JTF (just the facts): A total of 11 color photographs, framed in white and unmatted, and hung in the single room gallery space. All of the prints are archival pigment prints. The images come in two sizes: 15×12 in editions of 8, and 35×44 in editions of 6. (Installation shots at right.)
Comments/Context: David Nadel’s photographs of snow bound Montana forests reduce the landscape to a set of minimalist gestures, where charred tree trunks become dark vertical lines against the vast expanse of white. His pictures are like abstract exercises in linear geometry, executed with the delicacy of a dry point etching.
My first reaction when I entered the gallery was that these pictures were the direct descendants of Frank Gohlke’s
Mount St. Helens
images from the early 1980s, and they certainly share a common aesthetic of fallen trees and dense textural surfaces. What’s different here is that Nadel’s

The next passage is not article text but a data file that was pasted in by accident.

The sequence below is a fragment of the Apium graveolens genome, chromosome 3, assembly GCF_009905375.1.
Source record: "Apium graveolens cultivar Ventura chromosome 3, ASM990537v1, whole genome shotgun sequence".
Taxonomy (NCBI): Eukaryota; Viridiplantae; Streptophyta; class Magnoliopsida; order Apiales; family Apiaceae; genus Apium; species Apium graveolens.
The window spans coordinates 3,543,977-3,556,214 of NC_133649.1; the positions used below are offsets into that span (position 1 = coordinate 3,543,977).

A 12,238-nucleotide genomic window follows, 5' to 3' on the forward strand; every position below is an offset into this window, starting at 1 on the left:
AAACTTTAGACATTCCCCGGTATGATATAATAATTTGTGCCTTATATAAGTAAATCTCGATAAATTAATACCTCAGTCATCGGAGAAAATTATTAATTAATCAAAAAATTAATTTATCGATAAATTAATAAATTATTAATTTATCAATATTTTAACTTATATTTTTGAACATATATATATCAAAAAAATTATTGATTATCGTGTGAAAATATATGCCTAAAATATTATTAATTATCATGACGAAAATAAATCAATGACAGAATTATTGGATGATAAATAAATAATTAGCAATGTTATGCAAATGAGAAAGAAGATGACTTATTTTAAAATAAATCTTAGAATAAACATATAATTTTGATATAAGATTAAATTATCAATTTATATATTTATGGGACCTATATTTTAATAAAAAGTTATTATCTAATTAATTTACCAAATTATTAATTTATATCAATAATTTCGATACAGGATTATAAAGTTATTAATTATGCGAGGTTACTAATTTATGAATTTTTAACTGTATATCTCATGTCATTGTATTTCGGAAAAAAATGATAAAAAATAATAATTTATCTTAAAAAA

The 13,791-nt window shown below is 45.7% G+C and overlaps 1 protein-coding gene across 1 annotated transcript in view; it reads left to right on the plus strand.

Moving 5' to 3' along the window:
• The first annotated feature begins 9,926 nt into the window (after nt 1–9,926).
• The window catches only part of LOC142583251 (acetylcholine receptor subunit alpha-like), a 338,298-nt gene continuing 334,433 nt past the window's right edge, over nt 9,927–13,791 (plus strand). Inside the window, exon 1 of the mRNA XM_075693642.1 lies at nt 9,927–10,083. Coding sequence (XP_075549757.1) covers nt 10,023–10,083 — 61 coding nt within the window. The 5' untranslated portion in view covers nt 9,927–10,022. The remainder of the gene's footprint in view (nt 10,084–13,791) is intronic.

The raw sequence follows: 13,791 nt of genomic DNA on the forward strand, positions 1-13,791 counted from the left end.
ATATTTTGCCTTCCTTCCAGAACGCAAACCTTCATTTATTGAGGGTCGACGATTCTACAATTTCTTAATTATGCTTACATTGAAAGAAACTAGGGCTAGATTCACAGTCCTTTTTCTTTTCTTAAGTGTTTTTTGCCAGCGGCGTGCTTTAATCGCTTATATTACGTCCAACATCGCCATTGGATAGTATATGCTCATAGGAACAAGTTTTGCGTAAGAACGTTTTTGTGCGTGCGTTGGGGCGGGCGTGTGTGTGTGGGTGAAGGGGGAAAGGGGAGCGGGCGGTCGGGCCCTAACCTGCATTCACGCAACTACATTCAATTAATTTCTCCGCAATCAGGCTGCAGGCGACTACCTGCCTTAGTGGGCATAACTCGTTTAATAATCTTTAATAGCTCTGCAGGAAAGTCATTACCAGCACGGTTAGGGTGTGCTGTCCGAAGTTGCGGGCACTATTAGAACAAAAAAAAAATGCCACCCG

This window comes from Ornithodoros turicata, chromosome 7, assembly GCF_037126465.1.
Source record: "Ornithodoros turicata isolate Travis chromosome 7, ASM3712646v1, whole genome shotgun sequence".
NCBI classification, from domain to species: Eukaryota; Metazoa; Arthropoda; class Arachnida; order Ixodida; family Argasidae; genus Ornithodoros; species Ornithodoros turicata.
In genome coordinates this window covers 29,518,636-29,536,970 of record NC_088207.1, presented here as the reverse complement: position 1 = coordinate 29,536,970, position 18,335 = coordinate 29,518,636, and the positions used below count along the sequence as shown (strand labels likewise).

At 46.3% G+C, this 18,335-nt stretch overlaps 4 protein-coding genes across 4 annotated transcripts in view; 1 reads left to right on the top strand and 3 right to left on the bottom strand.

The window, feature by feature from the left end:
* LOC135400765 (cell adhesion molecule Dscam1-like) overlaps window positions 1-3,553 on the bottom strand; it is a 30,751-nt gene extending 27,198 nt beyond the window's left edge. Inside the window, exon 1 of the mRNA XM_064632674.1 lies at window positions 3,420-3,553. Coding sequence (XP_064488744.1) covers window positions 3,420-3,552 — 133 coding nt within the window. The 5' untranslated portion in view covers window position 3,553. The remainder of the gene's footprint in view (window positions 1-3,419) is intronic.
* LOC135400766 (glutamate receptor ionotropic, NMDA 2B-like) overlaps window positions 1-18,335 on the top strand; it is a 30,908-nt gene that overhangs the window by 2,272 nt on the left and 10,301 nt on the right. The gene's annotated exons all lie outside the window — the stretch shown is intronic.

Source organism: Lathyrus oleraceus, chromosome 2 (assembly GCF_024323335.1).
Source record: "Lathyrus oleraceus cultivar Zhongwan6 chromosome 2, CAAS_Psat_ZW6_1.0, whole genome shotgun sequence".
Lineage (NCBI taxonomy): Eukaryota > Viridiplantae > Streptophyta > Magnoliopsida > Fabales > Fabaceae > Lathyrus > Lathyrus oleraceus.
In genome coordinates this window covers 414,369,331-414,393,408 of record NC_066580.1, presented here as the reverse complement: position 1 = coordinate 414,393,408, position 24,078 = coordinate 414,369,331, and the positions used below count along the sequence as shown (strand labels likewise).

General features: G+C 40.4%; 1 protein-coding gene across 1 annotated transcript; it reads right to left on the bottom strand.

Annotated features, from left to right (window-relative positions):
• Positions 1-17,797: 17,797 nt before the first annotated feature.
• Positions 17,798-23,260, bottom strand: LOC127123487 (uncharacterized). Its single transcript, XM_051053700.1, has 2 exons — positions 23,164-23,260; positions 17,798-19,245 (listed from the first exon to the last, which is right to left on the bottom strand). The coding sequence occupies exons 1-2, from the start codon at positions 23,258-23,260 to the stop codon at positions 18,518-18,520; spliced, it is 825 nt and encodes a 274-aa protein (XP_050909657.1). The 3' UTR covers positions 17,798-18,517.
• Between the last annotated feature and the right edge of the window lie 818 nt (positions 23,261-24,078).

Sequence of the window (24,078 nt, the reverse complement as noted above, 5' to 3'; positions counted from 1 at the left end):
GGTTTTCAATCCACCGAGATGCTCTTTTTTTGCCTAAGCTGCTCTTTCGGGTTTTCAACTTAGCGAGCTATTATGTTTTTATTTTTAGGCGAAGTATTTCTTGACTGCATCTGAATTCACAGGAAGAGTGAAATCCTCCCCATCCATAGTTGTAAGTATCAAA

pictures are even flatter; significant depths of distance have been aligned into one skyless
plane, removing the sense of scale and abstracting the mountains and valleys into white backdrops. As such, there is also some intellectual kinship to Frederick Sommer’s
desert works, or some of Taiji Matsue’s
elevated landscapes. Depending on Nadel’s
position, the blackened trunks can look like up-close shoots of bamboo, or can be transformed into a calligraphic mix of spindly lines when seen from afar. The contrasts of thick and thin become the elements of his monochrome compositions.
At one level, there is something simple and decorative about this work; the effects of powerful burning have been softened, turned into muted line drawings. What I like better is to consider the concept of using the land as a basis for radical abstraction, and to see how different photographers have stripped away context in landscape to highlight its nuances of pattern and form.
The works on view are priced as follows: the 15×12 prints are $1200 each and the 35×44 prints are $3000 each. Nadel’s
work has not yet entered the secondary markets, so gallery retail is likely the only option for interested collectors at this point.
My favorite image in the show is Burn #2; it’s on the right in the in the middle installation shot. I liked the busy right angle intersection of perpendicular lines formed by the vertical trunks and the fallen logs.
* (one star) GOOD (rating system described here
- Review: Wall Street Journal (here, scroll down)
Through March 26th